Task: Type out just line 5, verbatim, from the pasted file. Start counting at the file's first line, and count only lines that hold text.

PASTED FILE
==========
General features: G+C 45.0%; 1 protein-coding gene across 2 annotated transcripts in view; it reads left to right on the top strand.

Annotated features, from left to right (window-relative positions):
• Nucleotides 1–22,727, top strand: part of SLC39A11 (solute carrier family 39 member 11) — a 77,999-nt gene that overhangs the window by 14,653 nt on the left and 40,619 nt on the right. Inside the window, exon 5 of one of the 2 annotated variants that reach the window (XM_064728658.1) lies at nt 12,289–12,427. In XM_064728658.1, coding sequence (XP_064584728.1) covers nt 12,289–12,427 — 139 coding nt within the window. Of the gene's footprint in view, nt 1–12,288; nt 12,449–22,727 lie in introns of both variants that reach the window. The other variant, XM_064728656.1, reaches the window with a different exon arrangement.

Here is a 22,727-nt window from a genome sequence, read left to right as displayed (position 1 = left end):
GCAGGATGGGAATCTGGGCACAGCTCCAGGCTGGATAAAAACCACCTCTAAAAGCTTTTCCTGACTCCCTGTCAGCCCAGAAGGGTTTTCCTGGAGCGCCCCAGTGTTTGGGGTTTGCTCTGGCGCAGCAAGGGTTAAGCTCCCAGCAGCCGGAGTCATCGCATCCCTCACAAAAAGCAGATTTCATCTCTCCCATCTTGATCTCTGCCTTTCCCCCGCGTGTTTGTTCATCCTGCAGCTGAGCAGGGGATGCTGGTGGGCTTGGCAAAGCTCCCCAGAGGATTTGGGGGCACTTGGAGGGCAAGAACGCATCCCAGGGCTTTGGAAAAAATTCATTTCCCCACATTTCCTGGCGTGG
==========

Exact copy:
GCAGGATGGGAATCTGGGCACAGCTCCAGGCTGGATAAAAACCACCTCTAAAAGCTTTTCCTGACTCCCTGTCAGCCCAGAAGGGTTTTCCTGGAGCGCCCCAGTGTTTGGGGTTTGCTCTGGCGCAGCAAGGGTTAAGCTCCCAGCAGCCGGAGTCATCGCATCCCTCACAAAAAGCAGATTTCATCTCTCCCATCTTGATCTCTGCCTTTCCCCCGCGTGTTTGTTCATCCTGCAGCTGAGCAGGGGATGCTGGTGGGCTTGGCAAAGCTCCCCAGAGGATTTGGGGGCACTTGGAGGGCAAGAACGCATCCCAGGGCTTTGGAAAAAATTCATTTCCCCACATTTCCTGGCGTGG